As shown in
Substantially any type of vacuum pump 40 is suitable for use in the instrument 10, with selection dependent primarily upon choice of power source (i.e., battery or electrical power lines), desired level of portability (i.e., hand-held or desk-top), and intended use (i.e., testing of large volume or small volume packaging 100). For most applications, a vacuum pump 40 with a maximum gas volumetric flow rate of about 250 to 6,000 cm3/minute and capable of pulling a vacuum of greater than about 0.5 lb/in2, preferably 1-4 lb/in2, using standard consumer batteries (e.g., AAA, AA, A, C, D or 9-volt batteries) will be sufficient.
As shown in
Suitable gas mass flow rate sensors 30 for use in the instrument 10 are available from a number of sources, including MKS Instruments of Wilmington, Mass.
A check valve (not shown) is preferably positioned upstream from the mass flow rate sensor 30 (i.e., between the needle 20 and the mass flow rate sensor 30) to prevent any return flow of gaseous content 102 back into packaging 100, a phenomenon often observed when pulling a vacuum.
As shown in
The microcontroller or processor 50 is programmed to (1) receive user input data for room temperature (T) and room pressure (P), and (ii) receive data values from the mass flow rate sensor 30 over time as the vacuum pump 40 pumps the gaseous content 102 of a test package 100 through the mass flow rate sensor 30. After receiving these values, the microcontroller or processor 50 then (a) integrates the data values received from the mass flow rate sensor 30 over time—until a steady state flow was reached—to obtain a mass value, (b) converts the mass value to number of moles (n) or number of molecules (N), and then (c) calculates the volume of the test package 100 using the Ideal Gas Law. The microcontroller or processor 50 then communicates the calculated volume to the user via the display device 92 and/or transmits this data to a peripheral device such as a central processing unit or printer via the hardware interface port 60.
The instrument 10 may be constructed as a portable or desktop unit.
A unit of packaging 100 having a gaseous content 102, and typically a solids content 101 of a perishable good, and is selected for analysis. The power switch 91 is depressed to activate the instrument 10 and the START button S is depressed. The instrument 10 may optionally direct the user to insert the needle 20 into the test packaging 100.
A septum 200 is optionally adhered to the outer surface (unnumbered) of the packaging 100. The septum 200 and packaging 100 are perforated by the distal end 21 of the needle 20 a sufficient distance to place the lumen 29 into fluid communication with the retention chamber 109 defined by the packaging 100. The needle 20 is then left in the inserted position for the balance of the procedure.
The user then initiates analysis by again pressing the START button S. The vacuum pump 40 is activated to evacuate the gaseous content 102 from the retention chamber 109 defined by the packaging 100. The mass flow rate sensor 30 is activated to sense the mass flow rate of gas through the tubing 80 over time and transmits this data to the processor 50.
When the mass flow rate of gas through the tubing 80 reaches a steady state value, the processor 50 establishes a stop point along the time line indicative of the time at which the original gaseous content 102 of the packaging 100 has been fully evacuated and any residual flow through the tubing 80 is the result of gas flow through leak(s) in the packaging 100. The processor 50 then (a) integrates the mass flow values received from the mass flow rate sensor 30 up to the stop point to obtain a mass value, (b) converts the mass value to number of moles (n) or number of molecules (N) based upon predefined or user input data as to the average molecular weight of the gas content 102 evacuated from the packaging 100, and then (c) calculates the volume of the test package 100 using the Ideal Gas Law. The microcontroller or processor 50 then communicates the calculated volume to the user via the display device 92 and/or transmits this data to a peripheral device such as a central processing unit or printer via the hardware interface port 60.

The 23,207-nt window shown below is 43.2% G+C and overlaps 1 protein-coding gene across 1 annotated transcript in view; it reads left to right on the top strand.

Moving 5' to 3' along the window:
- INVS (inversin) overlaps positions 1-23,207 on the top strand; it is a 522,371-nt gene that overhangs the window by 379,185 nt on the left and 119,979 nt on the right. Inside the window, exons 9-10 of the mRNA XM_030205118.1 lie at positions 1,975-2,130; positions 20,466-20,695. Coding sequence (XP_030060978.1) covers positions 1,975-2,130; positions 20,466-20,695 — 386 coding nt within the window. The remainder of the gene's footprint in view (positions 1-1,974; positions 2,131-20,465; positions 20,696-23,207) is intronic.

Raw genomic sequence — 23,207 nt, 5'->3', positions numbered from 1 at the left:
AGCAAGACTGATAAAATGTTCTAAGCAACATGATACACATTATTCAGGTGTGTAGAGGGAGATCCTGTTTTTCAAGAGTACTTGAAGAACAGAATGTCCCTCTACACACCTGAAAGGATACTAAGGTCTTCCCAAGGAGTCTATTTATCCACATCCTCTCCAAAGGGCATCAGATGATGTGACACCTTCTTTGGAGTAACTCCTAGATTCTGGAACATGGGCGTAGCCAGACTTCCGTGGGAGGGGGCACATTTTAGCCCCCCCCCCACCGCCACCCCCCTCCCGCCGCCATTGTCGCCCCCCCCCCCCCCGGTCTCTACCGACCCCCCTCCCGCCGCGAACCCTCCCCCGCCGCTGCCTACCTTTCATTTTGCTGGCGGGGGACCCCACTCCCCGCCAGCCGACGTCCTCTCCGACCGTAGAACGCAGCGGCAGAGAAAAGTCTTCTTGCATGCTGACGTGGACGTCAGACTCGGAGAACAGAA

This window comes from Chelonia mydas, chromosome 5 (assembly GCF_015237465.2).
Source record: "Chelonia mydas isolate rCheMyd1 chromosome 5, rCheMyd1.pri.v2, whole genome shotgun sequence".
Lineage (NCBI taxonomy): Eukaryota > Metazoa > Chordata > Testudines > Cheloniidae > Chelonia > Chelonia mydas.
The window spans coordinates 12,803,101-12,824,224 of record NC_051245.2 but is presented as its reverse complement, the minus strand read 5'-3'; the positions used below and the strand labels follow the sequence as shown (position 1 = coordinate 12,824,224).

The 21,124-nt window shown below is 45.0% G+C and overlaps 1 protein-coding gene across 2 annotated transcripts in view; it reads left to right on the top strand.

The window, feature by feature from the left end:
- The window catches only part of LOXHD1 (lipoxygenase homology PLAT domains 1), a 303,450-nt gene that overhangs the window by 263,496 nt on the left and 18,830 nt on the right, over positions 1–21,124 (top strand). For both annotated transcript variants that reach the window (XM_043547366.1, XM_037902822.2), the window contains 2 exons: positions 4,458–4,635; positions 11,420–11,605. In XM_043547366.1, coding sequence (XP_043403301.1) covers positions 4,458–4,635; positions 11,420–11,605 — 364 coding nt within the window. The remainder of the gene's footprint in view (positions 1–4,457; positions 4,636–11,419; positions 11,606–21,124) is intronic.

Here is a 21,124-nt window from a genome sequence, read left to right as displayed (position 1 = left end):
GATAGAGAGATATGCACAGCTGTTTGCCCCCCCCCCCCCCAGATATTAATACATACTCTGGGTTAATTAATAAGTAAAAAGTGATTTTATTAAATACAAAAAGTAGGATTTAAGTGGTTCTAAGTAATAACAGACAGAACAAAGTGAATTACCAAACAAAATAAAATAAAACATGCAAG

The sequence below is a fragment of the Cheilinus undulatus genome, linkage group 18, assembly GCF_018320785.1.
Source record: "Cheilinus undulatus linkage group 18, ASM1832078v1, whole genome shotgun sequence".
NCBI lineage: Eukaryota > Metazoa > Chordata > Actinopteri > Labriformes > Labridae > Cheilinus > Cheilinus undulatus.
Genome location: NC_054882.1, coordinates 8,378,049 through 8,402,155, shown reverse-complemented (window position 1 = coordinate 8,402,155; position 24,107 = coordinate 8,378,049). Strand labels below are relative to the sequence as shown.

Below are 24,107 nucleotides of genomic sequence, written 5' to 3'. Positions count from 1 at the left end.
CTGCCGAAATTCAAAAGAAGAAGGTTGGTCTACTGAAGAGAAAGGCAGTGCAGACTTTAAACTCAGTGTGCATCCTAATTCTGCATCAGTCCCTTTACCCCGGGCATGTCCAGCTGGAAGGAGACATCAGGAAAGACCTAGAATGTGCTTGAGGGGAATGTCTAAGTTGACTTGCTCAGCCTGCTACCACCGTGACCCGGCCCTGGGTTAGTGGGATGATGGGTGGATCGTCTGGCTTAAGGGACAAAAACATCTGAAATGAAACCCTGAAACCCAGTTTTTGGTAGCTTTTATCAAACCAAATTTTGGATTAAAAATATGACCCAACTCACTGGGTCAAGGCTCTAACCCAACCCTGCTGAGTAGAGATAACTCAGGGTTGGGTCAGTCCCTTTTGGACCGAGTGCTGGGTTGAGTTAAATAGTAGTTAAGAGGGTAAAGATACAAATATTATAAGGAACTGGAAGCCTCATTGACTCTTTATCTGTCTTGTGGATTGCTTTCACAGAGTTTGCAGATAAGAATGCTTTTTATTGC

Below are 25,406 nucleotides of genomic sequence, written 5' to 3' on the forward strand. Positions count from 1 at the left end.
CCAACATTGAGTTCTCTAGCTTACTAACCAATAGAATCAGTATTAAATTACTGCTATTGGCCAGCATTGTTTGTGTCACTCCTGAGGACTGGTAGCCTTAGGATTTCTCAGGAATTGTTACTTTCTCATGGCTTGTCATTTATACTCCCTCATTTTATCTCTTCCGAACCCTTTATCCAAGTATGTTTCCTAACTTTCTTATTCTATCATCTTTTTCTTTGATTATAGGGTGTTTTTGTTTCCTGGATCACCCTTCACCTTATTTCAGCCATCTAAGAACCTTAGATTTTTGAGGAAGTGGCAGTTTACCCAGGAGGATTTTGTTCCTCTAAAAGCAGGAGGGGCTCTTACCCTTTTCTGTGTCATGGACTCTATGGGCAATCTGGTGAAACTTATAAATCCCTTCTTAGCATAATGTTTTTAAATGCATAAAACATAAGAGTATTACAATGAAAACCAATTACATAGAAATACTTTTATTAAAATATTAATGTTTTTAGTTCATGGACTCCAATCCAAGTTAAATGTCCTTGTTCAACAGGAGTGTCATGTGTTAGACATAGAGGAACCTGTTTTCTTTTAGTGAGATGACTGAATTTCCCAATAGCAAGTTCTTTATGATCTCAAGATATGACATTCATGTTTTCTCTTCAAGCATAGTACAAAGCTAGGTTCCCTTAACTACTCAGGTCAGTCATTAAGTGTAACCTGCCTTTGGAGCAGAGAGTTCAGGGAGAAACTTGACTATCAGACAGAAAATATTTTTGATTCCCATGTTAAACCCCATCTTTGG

The testing procedure can then be repeated by pressing the CLEAR button C followed by pressing the START button S.
The instrument was deployed to measure the volume of a 1 oz. bag of MAP packaged potato chips containing approximately 99% N2 and 1% O2. The bag was allowed to equilibrate to room temperature (20° C.) and room pressure (1 atmosphere). The mass flow rate sensor sensed and reported the following flow rate values to the processor.
The processor established that steady-state was reached at 88 seconds and set the end point at 71 seconds. The processor integrated the sensed flow rate values from 0 seconds to 71 seconds to obtain a total mass of 414 mg.
The processor converted mass to moles by multiplying 414 mg gas by the average molecular weight of the gas (28 grams/mole) to obtain a value of 0.0148 moles of gas.
The processor the solved the Ideal Gas Law using the following values to arrive at a volume (V) of 331 cm3.
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|U.S. Classification||73/861, 53/79, 73/49.3, 53/403|
|International Classification||G01F1/00, G01M3/34, B65B31/00|
|Cooperative Classification||G01F22/02, G01F17/00, G01M3/3272|
|European Classification||G01F17/00, G01M3/32D8, G01F22/02|
|Jul 28, 2006||AS||Assignment|
Owner name: MOCON, INC., MINNESOTA
Free format text: ASSIGNMENT OF ASSIGNORS INTEREST;ASSIGNORS:MAYER, DANIEL W.;ASCHEMAN, TIMOTHY A.;REEL/FRAME:018034/0080
Effective date: 20060719
|Jan 4, 2011||FPAY||Fee payment|
Year of fee payment: 4
|Jan 6, 2015||FPAY||Fee payment|
Year of fee payment: 8